• Crime Fiction,  Theology

    John D. MacDonald and King Saul

    We worked John D. MacDonald’s private eye, Travis McGee, into this discussion of King Saul and the young David:  Spare the King and Seize the Spareribs.  I most recently read The Quick Red Fox, which I was thinking about for the Saul and David post. MacDonald had fine PI prose: “We were about to give up and call it a night when somebody threw the girl off the bridge” (Darker Than Amber (1966)).  

  • Crime Fiction,  Theology

    George V. Higgins and the Archeology of White-Collar Crime

    In popular culture, business-crime is presented cartoon-fashion. In movies, on television or in novels, businesspeople who are corporate targets of government investigations come across as Snidely Whiplashes with French cuffs.  This practice is predictable, its results boring.  Not so with the work of the late Boston-based novelist and one-time Assistant United States Attorney George V. Higgins (1939 – 1999).   From the George V. Higgins Collection at the University of South Carolina: George V. Higgins (1939-1999) succeeded in nine distinct careers, all of which are documented in his archive.  Armed with two English degrees and a law degree, Higgins became a journalist for the Associated Press, The Boston Globe and The Wall Street Journal,…

  • Theology

    Thanksgiving, the Bay Psalm Book and Jonathan Edwards

      The week of Thanksgiving, the Bay Psalm Book is auctioned for $14 million: The little volume of psalms, one of only 11 known to exist out of roughly 1,700 printed by 17th-century Puritans in Massachusetts, went for $14,165,000 at auction on Tuesday. The Bay Psalm Book was published in 1640, more than a century and a half after the first Gutenberg Bibles and 20 years after the Pilgrims had landed at Plymouth. It was the first book turned out by a printing press that had been shipped over from England. The press operator was a locksmith who was apparently learning as he went along: some of the pages were…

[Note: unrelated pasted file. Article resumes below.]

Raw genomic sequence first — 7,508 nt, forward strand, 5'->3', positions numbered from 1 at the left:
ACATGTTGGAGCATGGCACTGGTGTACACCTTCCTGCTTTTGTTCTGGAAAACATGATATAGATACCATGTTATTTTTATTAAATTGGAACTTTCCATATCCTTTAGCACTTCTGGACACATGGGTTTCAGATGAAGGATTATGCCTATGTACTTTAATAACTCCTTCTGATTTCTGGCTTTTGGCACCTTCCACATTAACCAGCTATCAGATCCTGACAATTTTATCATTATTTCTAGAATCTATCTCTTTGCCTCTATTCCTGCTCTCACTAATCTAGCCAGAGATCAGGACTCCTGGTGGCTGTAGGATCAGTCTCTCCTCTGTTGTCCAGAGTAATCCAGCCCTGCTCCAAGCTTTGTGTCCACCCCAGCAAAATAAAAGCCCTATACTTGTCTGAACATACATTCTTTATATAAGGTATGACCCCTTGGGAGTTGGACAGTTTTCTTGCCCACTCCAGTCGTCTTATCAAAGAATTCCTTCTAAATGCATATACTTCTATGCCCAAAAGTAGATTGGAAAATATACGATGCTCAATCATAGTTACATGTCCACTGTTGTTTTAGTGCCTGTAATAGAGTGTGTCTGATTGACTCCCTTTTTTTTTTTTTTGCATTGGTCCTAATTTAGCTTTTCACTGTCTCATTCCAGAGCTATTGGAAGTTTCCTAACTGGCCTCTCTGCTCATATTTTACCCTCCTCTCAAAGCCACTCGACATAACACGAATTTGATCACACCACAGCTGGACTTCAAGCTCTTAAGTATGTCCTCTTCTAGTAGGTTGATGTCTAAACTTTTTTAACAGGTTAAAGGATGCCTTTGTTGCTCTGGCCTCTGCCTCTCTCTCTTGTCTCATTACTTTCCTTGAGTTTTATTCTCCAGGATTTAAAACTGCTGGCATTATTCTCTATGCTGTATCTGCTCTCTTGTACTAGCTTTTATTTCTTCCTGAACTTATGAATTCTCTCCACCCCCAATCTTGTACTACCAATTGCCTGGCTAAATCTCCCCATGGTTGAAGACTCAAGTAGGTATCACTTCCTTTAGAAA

• Theology

    Gospel Music and Elvis

    Watching on PBS “He Touched Me – The Gospel Music of Elvis Presley,” here: http://www.amazon.com/gp/aw/d/8474029465 In his later years, he became a caricature of himself, but the language of faith in his “gospel side,” coupled with the music, is remarkable.

  • Theology

    Dylan Thomas Reads “Fern Hill”

    Dylan Thomas, here —  Fern Hill  —- reading “Fern Hill.” Childhood lost. Imperfect, at times, and overwrought at others, but “sang in my chains like the sea”? Perfect.

  • Theology,  Twitter

    KimKierkegaardashian: Kim and Soren

    If you’ve never checked out on Twitter KimKierkegaardashian (@KimKierkegaard), you should. It’s a mash up of quotes from 19th century Danish philosopher Soren Kierkegaard and, naturally, Kim Kardashian. Sharp-witted and intentionally-unintentionally funny. A recent post: “It is said that God allows the sun to shine upon the good & the wicked, to help bring out that summer bronze you’ve been working so hard on.” Very much so.

  • Cocktails,  Costs, Budgets and Fees,  Crime Fiction,  Grand Jury,  Insider Trading,  Securities Fraud,  Sentencing,  Theology,  Trials, Judges and Jurors,  Twitter

    Why read White Collar Wire?

    This is a blog about business crime. We post stories about news, cases, judicial opinions, practical tips and scholarly work regarding white-collar criminal and civil enforcement, grand jury investigations and regulatory compliance. We want to be useful to businesspeople, internal counsel, defense lawyers in private practice, prosecutors and law-school teachers. Sometimes, we write about crime fiction, cocktails and theology. As anyone who’s ever been involved in the defense or prosecution of a white-collar case can testify, all three come in handy. Don’t read us because you’re a criminal. Read us because, some time or other, someone may think you are. Follow me onTwitter — @WhiteCollarWire — or email me at…